How should we define hypoglycaemia unawareness? There is no clear guidance on this. For Group 1 drivers the new regulations allow for a licence to be revoked or refused if the patient has impaired awareness and require this if there is complete unawareness. As there is evidence for cognitive dysfunction around 3mmol/L, people who are asymptomatic when under this glucose concentration are at risk for impaired performance without awareness. Given the inter-person variability for this and the margin for error in home glucose monitoring, a clinical assessment is advised. Group 2 drivers are required to have full awareness of hypoglycaemia and any degree of impaired awareness would result in the licence being revoked or refused. Hypoglycaemia during pregnancy Severe hypoglycaemia during pregnancy is counted in the same way as other hypoglycaemia, even though these episodes tend to be concentrated during the first half of pregnancy. Pregnant women should be counselled as previously about the need to monitor their blood glucose before driving.
What are my responsibilities in a patient who continues to drive but has hypoglycaemia unawareness? Some people will not inform the DVLA that they are having hypoglycaemia requiring assistance. When any doctor is aware that a patient is not fit to drive, they should advise the patient not to drive and to notify the DVLA. If you become aware that the patient does not notify the DVLA, or refuses to do so, you are allowed under General Medical Council guidelines to notify the DVLA yourself. It would be good practice to confirm this conversation in writing to the patient so that there is no doubt about the advice. This should be documented in the patient notes. It is up to the DVLA to revoke/renew a licence. The doctor may also want to inform the patient that their insurance is no longer valid. If the doctor feels the patient is not fit to drive or they have concerns but are not sure if the patient is fit to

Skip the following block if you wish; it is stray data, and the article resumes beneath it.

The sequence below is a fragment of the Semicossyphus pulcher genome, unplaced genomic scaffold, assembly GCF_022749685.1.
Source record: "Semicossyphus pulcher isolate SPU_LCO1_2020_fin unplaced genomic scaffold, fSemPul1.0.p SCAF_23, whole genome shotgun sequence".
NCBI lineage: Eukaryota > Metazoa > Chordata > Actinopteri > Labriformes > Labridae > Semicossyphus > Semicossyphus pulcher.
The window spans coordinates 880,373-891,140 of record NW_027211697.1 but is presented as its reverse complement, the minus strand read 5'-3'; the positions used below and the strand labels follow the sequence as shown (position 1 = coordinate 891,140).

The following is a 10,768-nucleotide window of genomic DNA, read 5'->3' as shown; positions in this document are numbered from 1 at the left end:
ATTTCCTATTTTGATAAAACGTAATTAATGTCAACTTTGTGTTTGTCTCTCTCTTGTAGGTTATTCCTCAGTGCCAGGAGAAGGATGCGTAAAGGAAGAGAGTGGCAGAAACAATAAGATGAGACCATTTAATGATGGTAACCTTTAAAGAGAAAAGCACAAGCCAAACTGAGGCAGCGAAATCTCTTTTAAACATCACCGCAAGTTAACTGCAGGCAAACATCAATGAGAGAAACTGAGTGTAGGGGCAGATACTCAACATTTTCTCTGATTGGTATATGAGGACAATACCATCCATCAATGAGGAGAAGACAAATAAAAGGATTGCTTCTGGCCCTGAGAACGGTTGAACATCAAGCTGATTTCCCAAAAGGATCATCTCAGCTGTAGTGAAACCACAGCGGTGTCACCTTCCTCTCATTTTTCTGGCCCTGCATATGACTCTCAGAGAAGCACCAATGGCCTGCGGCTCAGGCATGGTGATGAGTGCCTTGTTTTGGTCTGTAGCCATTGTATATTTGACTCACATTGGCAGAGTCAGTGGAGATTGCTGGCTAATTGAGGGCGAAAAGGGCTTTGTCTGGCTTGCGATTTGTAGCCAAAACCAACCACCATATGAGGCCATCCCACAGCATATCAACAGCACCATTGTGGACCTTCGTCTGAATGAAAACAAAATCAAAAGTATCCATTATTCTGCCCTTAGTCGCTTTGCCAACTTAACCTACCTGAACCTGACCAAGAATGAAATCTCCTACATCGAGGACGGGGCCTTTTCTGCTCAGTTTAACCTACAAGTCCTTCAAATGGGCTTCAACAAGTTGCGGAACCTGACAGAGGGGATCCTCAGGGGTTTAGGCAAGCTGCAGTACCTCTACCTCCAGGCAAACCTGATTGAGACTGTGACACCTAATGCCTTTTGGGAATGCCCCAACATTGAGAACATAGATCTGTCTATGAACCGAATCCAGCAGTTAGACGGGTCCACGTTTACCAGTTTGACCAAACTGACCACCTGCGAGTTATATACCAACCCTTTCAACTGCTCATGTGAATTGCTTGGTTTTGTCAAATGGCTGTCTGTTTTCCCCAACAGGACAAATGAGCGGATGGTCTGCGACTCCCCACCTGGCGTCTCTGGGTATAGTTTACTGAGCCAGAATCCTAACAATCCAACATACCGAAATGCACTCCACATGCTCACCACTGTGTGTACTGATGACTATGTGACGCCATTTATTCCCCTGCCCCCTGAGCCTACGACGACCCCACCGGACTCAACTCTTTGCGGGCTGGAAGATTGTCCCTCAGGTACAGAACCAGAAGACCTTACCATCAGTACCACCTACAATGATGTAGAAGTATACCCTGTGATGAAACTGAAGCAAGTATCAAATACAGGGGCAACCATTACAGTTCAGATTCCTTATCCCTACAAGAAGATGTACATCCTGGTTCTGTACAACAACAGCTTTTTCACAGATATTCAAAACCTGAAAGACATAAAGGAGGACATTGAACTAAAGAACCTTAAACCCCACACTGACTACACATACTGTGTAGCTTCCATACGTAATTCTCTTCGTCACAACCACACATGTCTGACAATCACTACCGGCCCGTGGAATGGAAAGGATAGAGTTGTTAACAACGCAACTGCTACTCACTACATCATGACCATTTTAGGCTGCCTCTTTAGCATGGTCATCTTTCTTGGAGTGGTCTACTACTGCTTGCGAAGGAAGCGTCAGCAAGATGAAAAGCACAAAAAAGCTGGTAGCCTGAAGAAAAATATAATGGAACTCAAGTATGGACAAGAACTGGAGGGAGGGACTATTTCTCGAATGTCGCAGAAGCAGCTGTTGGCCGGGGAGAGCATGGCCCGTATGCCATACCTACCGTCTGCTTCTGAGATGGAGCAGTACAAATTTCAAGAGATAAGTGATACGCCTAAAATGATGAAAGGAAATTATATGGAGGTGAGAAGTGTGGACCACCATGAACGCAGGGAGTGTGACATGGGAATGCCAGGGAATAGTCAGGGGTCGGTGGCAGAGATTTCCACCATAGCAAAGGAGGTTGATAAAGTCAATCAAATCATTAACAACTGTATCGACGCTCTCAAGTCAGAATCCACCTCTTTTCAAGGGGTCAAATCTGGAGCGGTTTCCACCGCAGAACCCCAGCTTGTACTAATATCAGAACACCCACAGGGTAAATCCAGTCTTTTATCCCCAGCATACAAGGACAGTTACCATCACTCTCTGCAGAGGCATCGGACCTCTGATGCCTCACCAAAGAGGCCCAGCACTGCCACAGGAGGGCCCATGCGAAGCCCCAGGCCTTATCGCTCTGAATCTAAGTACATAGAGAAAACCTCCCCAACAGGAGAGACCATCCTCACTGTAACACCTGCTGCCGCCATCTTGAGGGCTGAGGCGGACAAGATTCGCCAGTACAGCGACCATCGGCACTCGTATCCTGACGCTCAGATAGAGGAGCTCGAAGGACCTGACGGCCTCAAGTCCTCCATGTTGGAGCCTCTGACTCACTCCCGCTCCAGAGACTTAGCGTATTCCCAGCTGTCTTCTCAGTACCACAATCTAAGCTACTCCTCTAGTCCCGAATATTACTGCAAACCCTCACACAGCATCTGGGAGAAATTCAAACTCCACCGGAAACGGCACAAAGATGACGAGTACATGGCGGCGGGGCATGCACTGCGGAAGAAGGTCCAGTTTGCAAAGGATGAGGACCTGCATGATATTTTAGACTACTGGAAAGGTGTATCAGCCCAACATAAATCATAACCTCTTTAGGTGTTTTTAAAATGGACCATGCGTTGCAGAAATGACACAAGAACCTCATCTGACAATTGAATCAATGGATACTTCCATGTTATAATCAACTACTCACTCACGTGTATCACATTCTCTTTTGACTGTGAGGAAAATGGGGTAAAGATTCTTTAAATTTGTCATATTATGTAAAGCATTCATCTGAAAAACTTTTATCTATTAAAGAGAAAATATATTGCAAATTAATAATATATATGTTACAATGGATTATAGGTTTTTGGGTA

PRACTICAL DIABETES VOL. 29 NO. 1
drive, they should advise the patient to notify the DVLA and document this in the notes.
What about patients on sulphonylureas or glinides? Drivers with a Group 1 licence on insulin have been advised to test their blood glucose before driving. If this practice were to be encouraged in patients on sulphonylureas, it would increase enormously the cost of blood glucose monitoring. The greatest risk of hypoglycaemia is in the first three months of sulphonylurea treatment, so it would seem sensible to maintain current practice and only encourage extra testing in those patients who are starting treatment, experiencing hypoglycaemia, or with reduced awareness. A medication review should also take place, to reduce the risk. For Group 1 drivers (car/motorcycle) the diabetes panel has advised that the frequency of blood glucose monitoring should depend on the clinical context. It is worth noting that the highest risk for hypoglycaemia in people with type 2 diabetes prior to insulin therapy is late afternoon. A Group 2 driver (bus/lorry) on a sulphonylurea or glinide is required by law to monitor blood glucose at least twice daily and at times relevant to driving.
My patient wants to drive a Group 2 (bus/lorry) vehicle: what are the changes? A further change in the regulations enables people with insulin treated diabetes to apply for any Group 2 licence. Group 2 vehicles originally called HGVs (Heavy Goods Vehicles) and PSVs (Public Service Vehicles) are now classified as Large Goods Vehicles (LGVs) and Passenger Carrying Vehicles (PCVs). These Group 2 drivers with insulin treated diabetes must monitor blood glucose at least twice daily and at times relevant to driving using a glucose meter with a memory function to measure and record blood glucose levels. They will require an annual examination by a consultant diabetologist and will have to have three months of blood glucose readings available for inspection at this examination. What is a safe blood glucose concentration for driving? In a patient with good hypoglycaemia awareness, a normal blood glucose concentration is adequate, although we recommend testing before and at no longer than 120-minute intervals during driving. For patients with impaired awareness, we recommend not driving without eating if the blood glucose is under 7mmol/L, although a lower concentration (above 5mmol/L) is probably safe for a drive of under 10 minutes. Ian Gallen, Consultant Physician, Wycombe Hospital, High Wycombe, UK Stephanie Amiel, Consultant Physician, King’s College Hospital, London, UK Tony Robinson, Consultant Physician, Royal United Hospital Bath, Bath, UK John McKnight, Consultant Physician, Western General Hospital, Edinburgh, UK On behalf of the ABCD Committee